The interim ruling of a Spanish court earlier in the week appeared to prevent football’s authorities from using sanctions such as expulsion to block the breakaway on the basis such punishments would have contravened competition law. It therefore highlighted a serious weakness in football’s ability to enforce its rules. Those at the heart of the crisis seem to agree that ultimately the ESL would have prevailed in the courts, or at the very least succeeded in dragging the dispute out over months, if not years, by which time the ESL would have been established.
The government’s promise this week to legislate, effectively in order to grant football an exemption from competition law, along with the support of the opposition parties – was deemed crucial in defeating the ESL plotters. Well-placed sources within the Premier League believe this was a crucial miscalculation by the ringleaders of the plot, who assumed politicians would not want to get too involved.
Perhaps in Spain and Italy such an assumption was fair. But in England it proved drastically misguided. For now, the threat of a breakaway has retreated, but expect such legislation to follow as a means of empowering football’s authorities.
Many will now hope that the same passion, unity and player activism that the ESL provoked can be applied to other issues in the game; from racism and social media abuse to concerns over human rights.
Because tempting as it may be to assume all is well with the sport now that the ESL has been vanquished, the reality is of course somewhat more complicated.
Be wary of the potential for hypocrisy at this time. Fifa may claim to have been on the right side of history this week, but they have also presided over an era in which the 2022 World Cup was awarded to Qatar, arguably the most controversial host of a major sports event in any decade.
Fifa’s President Gianni Infantino is no stranger himself to controversial new competitions and formats, proposing a lucrative new Nations League and Club World Cup, before the plans were put on hold amid another Uefa backlash.
Uefa may have been viewed as the victor this week, but remember that many clubs fear that its new, enlarged Champions League, with yet more matches, will threaten player welfare in the pursuit of more money. And as both Shaka Hislop and Andros Townsend said this week, many will wish the federation showed as much dynamism and ruthlessness against racism as it displayed this week against the ESL, when its power and wealth seemed threatened.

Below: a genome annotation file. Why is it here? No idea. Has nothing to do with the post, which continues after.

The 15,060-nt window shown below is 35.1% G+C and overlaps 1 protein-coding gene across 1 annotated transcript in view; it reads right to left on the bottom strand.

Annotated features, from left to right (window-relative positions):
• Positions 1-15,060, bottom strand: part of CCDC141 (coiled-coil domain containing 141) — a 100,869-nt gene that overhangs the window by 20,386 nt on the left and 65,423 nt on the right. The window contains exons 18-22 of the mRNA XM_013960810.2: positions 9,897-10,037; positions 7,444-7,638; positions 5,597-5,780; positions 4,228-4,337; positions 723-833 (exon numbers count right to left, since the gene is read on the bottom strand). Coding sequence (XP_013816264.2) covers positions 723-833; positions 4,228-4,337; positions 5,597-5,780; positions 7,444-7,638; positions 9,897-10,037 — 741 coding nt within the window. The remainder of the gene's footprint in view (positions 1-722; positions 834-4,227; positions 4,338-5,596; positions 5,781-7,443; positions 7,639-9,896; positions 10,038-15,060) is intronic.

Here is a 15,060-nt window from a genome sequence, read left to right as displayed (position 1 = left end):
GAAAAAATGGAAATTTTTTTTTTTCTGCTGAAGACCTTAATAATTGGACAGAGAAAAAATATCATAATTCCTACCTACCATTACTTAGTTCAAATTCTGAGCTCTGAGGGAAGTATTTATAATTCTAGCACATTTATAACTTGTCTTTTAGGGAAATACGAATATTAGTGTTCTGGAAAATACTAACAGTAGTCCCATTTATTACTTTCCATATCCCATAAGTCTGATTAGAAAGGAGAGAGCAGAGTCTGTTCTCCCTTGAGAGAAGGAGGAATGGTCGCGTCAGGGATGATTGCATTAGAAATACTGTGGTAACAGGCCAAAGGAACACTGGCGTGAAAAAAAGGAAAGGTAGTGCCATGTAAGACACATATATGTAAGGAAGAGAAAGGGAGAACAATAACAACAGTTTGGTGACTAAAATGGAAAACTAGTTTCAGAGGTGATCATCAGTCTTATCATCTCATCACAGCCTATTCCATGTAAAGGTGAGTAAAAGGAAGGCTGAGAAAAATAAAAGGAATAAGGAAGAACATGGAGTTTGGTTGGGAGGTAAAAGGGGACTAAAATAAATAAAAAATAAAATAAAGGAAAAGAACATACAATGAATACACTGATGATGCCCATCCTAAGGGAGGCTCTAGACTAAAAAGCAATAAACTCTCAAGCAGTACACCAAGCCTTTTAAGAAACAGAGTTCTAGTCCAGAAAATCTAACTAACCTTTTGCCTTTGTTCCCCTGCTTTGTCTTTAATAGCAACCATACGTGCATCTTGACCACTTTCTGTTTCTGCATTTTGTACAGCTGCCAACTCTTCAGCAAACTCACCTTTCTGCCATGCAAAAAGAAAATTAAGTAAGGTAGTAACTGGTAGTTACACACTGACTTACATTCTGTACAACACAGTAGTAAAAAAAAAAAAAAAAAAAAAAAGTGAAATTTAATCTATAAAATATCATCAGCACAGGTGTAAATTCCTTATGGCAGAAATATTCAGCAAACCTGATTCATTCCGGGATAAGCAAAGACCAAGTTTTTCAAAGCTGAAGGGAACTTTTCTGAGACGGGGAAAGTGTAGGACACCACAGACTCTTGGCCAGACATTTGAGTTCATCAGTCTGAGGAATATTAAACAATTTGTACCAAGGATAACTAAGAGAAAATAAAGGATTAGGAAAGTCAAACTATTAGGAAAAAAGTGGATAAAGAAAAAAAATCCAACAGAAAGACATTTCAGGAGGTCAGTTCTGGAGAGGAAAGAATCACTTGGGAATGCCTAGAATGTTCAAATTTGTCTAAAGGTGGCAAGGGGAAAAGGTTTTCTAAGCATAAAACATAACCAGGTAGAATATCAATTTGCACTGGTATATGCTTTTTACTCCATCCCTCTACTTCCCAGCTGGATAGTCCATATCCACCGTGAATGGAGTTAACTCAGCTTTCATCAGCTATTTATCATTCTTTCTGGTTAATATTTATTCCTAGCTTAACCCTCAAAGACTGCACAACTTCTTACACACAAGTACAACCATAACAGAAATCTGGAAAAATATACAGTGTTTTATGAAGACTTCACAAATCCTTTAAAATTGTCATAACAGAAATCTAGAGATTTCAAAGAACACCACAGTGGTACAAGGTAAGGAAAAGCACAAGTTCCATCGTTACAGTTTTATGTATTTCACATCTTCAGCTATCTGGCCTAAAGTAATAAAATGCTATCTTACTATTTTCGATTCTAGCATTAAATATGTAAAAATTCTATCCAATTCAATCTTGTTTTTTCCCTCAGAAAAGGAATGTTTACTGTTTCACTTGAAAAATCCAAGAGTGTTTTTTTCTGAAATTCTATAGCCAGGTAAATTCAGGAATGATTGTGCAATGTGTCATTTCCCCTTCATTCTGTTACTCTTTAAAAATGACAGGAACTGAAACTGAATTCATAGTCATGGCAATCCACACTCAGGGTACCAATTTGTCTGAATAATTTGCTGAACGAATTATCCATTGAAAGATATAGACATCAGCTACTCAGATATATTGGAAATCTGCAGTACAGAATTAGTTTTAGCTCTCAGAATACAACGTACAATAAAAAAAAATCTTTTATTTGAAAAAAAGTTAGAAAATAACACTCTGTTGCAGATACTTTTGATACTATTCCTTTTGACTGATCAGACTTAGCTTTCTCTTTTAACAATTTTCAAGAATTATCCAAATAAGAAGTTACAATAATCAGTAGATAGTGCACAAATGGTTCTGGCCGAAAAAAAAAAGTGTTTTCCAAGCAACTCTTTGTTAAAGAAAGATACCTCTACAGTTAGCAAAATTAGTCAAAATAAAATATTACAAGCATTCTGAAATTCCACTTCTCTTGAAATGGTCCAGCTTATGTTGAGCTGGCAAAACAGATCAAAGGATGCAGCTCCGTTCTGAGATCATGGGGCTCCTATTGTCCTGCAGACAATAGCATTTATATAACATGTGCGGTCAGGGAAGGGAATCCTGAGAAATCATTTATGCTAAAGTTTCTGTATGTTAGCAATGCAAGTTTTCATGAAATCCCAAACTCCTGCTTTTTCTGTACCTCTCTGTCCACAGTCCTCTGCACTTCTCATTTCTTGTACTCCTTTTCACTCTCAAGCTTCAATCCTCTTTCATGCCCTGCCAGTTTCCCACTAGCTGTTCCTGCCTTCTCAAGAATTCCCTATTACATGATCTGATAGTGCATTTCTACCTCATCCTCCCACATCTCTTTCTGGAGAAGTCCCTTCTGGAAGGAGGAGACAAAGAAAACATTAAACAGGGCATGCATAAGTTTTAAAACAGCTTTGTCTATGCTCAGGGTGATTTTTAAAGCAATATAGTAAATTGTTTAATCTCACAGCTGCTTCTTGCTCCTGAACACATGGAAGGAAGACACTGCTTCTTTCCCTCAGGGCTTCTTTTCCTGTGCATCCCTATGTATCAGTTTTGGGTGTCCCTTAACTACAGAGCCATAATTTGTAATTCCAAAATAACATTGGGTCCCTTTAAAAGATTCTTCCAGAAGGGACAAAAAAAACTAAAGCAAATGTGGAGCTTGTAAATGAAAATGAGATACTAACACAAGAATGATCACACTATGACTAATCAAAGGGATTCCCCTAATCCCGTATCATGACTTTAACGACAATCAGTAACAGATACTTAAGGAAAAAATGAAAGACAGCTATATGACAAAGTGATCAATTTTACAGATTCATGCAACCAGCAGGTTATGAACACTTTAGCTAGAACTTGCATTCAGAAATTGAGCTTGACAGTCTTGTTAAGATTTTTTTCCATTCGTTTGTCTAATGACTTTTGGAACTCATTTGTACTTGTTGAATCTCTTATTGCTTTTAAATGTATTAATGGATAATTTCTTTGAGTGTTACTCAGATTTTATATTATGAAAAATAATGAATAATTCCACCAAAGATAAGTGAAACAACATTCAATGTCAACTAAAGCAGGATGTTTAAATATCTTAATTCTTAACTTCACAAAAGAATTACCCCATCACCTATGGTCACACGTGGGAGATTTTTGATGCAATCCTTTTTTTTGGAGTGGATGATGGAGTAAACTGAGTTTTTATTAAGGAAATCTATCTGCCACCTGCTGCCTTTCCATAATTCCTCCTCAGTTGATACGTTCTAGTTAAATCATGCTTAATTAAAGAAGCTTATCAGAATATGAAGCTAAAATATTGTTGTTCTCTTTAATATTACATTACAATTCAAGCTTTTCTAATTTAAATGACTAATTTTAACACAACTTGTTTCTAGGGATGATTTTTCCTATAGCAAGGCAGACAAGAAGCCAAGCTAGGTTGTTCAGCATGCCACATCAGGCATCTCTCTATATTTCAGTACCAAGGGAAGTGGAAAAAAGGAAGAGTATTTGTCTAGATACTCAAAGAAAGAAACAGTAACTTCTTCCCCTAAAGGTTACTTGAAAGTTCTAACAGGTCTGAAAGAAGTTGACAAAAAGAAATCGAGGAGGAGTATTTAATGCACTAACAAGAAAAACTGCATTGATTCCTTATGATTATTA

The Premier League and the FA may have condemned the insurgency, but do not forget that the top flight was created with a breakaway in 1992. Yes, promotion and relegation was retained of course, and there have been undoubted benefits. But many believe that many of the financial issues the English game now wrestles with lower down the leagues, can be traced back to that moment.
It was only a few months ago that the Premier League sparked outrage by announcing plans to show matches on pay-per-view TV, reinforcing the feeling many have that traditional fans have been gradually priced out of the game over the past 30 years. The idea was shelved, but not before the league was accused of greed.
Politicians may have been quick to condemn the clubs behind the breakaway this week. But many seemed happy enough in recent years for most of the country’s top clubs to fall into the hands of the overseas-based billionaires who took the game to the brink this week.
Indeed, there seemed little objection from politicians to the possibility of Newcastle United being taken over by a Saudi-backed consortium last year before the deal collapsed. Some may ask why it has taken until now for a realisation there may need to be more regulation when it comes to ownership.
The seismic but ultimately farcical attempt to launch a super league will be remembered as a pivotal moment in the sport’s history. The moment when many in football, having seen the wealthiest clubs consolidate more power and wealth over years, finally said ‘enough’ and fought back. But the game is not yet over, and future battles lie ahead.